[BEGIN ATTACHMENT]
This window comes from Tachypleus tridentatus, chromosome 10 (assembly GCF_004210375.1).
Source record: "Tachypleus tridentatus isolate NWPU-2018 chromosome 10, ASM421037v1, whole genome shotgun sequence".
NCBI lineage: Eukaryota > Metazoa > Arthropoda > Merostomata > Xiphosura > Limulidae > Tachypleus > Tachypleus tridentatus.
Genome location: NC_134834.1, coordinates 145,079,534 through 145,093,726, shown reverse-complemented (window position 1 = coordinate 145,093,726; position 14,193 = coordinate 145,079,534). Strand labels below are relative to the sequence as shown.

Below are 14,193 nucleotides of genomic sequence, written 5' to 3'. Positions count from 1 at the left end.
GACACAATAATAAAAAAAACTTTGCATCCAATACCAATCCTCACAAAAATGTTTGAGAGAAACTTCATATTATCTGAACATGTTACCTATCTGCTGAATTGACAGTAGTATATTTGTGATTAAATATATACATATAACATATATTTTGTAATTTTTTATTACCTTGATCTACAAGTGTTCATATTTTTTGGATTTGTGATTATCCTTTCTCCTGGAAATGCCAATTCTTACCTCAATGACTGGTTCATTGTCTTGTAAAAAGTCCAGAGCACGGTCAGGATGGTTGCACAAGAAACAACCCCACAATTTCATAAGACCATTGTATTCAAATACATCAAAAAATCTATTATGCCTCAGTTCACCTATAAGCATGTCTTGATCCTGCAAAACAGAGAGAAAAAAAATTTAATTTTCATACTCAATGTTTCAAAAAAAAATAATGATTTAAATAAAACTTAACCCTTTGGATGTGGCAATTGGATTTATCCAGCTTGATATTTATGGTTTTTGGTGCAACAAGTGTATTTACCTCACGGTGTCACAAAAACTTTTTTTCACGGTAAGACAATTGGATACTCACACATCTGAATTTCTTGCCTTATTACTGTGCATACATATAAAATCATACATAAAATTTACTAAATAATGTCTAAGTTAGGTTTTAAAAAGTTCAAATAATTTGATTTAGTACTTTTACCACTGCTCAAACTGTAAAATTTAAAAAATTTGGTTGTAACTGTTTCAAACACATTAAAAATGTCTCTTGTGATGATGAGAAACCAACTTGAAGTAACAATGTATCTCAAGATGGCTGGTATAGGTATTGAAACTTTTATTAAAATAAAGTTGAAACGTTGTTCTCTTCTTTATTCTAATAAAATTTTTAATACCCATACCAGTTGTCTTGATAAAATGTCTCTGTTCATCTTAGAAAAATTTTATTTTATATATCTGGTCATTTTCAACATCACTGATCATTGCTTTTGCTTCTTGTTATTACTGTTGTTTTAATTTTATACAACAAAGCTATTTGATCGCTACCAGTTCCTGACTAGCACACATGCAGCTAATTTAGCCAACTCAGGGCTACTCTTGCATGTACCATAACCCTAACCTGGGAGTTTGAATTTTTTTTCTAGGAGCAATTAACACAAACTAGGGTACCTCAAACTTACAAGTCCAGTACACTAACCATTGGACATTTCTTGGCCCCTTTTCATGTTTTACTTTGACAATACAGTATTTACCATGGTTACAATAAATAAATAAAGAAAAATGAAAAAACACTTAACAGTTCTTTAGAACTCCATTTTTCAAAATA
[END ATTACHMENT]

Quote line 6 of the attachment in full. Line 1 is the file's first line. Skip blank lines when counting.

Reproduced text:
GACACAATAATAAAAAAAACTTTGCATCCAATACCAATCCTCACAAAAATGTTTGAGAGAAACTTCATATTATCTGAACATGTTACCTATCTGCTGAATTGACAGTAGTATATTTGTGATTAAATATATACATATAACATATATTTTGTAATTTTTTATTACCTTGATCTACAAGTGTTCATATTTTTTGGATTTGTGATTATCCTTTCTCCTGGAAATGCCAATTCTTACCTCAATGACTGGTTCATTGTCTTGTAAAAAGTCCAGAGCACGGTCAGGATGGTTGCACAAGAAACAACCCCACAATTTCATAAGACCATTGTATTCAAATACATCAAAAAATCTATTATGCCTCAGTTCACCTATAAGCATGTCTTGATCCTGCAAAACAGAGAGAAAAAAAATTTAATTTTCATACTCAATGTTTCAAAAAAAAATAATGATTTAAATAAAACTTAACCCTTTGGATGTGGCAATTGGATTTATCCAGCTTGATATTTATGGTTTTTGGTGCAACAAGTGTATTTACCTCACGGTGTCACAAAAACTTTTTTTCACGGTAAGACAATTGGATACTCACACATCTGAATTTCTTGCCTTATTACTGTGCATACATATAAAATCATACATAAAATTTACTAAATAATGTCTAAGTTAGGTTTTAAAAAGTTCAAATAATTTGATTTAGTACTTTTACCACTGCTCAAACTGTAAAATTTAAAAAATTTGGTTGTAACTGTTTCAAACACATTAAAAATGTCTCTTGTGATGATGAGAAACCAACTTGAAGTAACAATGTATCTCAAGATGGCTGGTATAGGTATTGAAACTTTTATTAAAATAAAGTTGAAACGTTGTTCTCTTCTTTATTCTAATAAAATTTTTAATACCCATACCAGTTGTCTTGATAAAATGTCTCTGTTCATCTTAGAAAAATTTTATTTTATATATCTGGTCATTTTCAACATCACTGATCATTGCTTTTGCTTCTTGTTATTACTGTTGTTTTAATTTTATACAACAAAGCTATTTGATCGCTACCAGTTCCTGACTAGCACACATGCAGCTAATTTAGCCAACTCAGGGCTACTCTTGCATGTACCATAACCCTAACCTGGGAGTTTGAATTTTTTTTCTAGGAGCAATTAACACAAACTAGGGTACCTCAAACTTACAAGTCCAGTACACTAACCATTGGACATTTCTTGGCCCCTTTTCATGTTTTACTTTGACAATACAGTATTTACCATGGTTACAATAAATAAATAAAGAAAAATGAAAAAACACTTAACAGTTCTTTAGAACTCCATTTTTCAAAATA